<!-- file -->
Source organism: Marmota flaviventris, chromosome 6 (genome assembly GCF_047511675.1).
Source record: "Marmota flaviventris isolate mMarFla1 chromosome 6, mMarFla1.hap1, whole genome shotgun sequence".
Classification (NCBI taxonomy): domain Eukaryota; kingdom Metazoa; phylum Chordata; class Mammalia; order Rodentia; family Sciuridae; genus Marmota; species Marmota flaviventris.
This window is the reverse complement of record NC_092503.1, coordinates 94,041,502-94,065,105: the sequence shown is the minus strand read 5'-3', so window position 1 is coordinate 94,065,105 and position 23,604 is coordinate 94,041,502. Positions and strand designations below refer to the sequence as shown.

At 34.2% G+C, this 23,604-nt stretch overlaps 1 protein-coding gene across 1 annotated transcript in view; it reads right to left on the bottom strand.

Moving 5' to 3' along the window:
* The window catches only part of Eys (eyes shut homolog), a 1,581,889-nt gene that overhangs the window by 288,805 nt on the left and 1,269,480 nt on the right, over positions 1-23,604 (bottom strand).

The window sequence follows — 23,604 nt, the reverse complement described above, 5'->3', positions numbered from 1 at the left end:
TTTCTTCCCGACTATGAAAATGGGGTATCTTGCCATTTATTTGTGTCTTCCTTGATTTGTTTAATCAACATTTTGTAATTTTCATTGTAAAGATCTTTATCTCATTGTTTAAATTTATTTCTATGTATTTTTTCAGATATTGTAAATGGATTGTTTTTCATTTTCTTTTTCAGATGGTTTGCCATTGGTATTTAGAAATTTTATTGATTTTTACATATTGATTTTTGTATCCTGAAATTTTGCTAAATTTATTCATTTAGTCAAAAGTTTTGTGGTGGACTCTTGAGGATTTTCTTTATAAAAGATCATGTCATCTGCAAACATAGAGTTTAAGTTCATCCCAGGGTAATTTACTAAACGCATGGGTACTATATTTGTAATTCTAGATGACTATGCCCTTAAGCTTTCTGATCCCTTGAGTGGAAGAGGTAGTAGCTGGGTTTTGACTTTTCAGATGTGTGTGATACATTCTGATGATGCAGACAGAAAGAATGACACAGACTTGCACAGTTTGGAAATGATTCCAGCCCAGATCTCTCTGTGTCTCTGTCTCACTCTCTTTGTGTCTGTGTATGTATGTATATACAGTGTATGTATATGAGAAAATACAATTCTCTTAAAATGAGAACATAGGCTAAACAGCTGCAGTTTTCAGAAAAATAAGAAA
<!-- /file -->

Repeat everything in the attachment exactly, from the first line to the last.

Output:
Source organism: Marmota flaviventris, chromosome 6 (genome assembly GCF_047511675.1).
Source record: "Marmota flaviventris isolate mMarFla1 chromosome 6, mMarFla1.hap1, whole genome shotgun sequence".
Classification (NCBI taxonomy): domain Eukaryota; kingdom Metazoa; phylum Chordata; class Mammalia; order Rodentia; family Sciuridae; genus Marmota; species Marmota flaviventris.
This window is the reverse complement of record NC_092503.1, coordinates 94,041,502-94,065,105: the sequence shown is the minus strand read 5'-3', so window position 1 is coordinate 94,065,105 and position 23,604 is coordinate 94,041,502. Positions and strand designations below refer to the sequence as shown.

At 34.2% G+C, this 23,604-nt stretch overlaps 1 protein-coding gene across 1 annotated transcript in view; it reads right to left on the bottom strand.

Moving 5' to 3' along the window:
* The window catches only part of Eys (eyes shut homolog), a 1,581,889-nt gene that overhangs the window by 288,805 nt on the left and 1,269,480 nt on the right, over positions 1-23,604 (bottom strand).

The window sequence follows — 23,604 nt, the reverse complement described above, 5'->3', positions numbered from 1 at the left end:
TTTCTTCCCGACTATGAAAATGGGGTATCTTGCCATTTATTTGTGTCTTCCTTGATTTGTTTAATCAACATTTTGTAATTTTCATTGTAAAGATCTTTATCTCATTGTTTAAATTTATTTCTATGTATTTTTTCAGATATTGTAAATGGATTGTTTTTCATTTTCTTTTTCAGATGGTTTGCCATTGGTATTTAGAAATTTTATTGATTTTTACATATTGATTTTTGTATCCTGAAATTTTGCTAAATTTATTCATTTAGTCAAAAGTTTTGTGGTGGACTCTTGAGGATTTTCTTTATAAAAGATCATGTCATCTGCAAACATAGAGTTTAAGTTCATCCCAGGGTAATTTACTAAACGCATGGGTACTATATTTGTAATTCTAGATGACTATGCCCTTAAGCTTTCTGATCCCTTGAGTGGAAGAGGTAGTAGCTGGGTTTTGACTTTTCAGATGTGTGTGATACATTCTGATGATGCAGACAGAAAGAATGACACAGACTTGCACAGTTTGGAAATGATTCCAGCCCAGATCTCTCTGTGTCTCTGTCTCACTCTCTTTGTGTCTGTGTATGTATGTATATACAGTGTATGTATATGAGAAAATACAATTCTCTTAAAATGAGAACATAGGCTAAACAGCTGCAGTTTTCAGAAAAATAAGAAA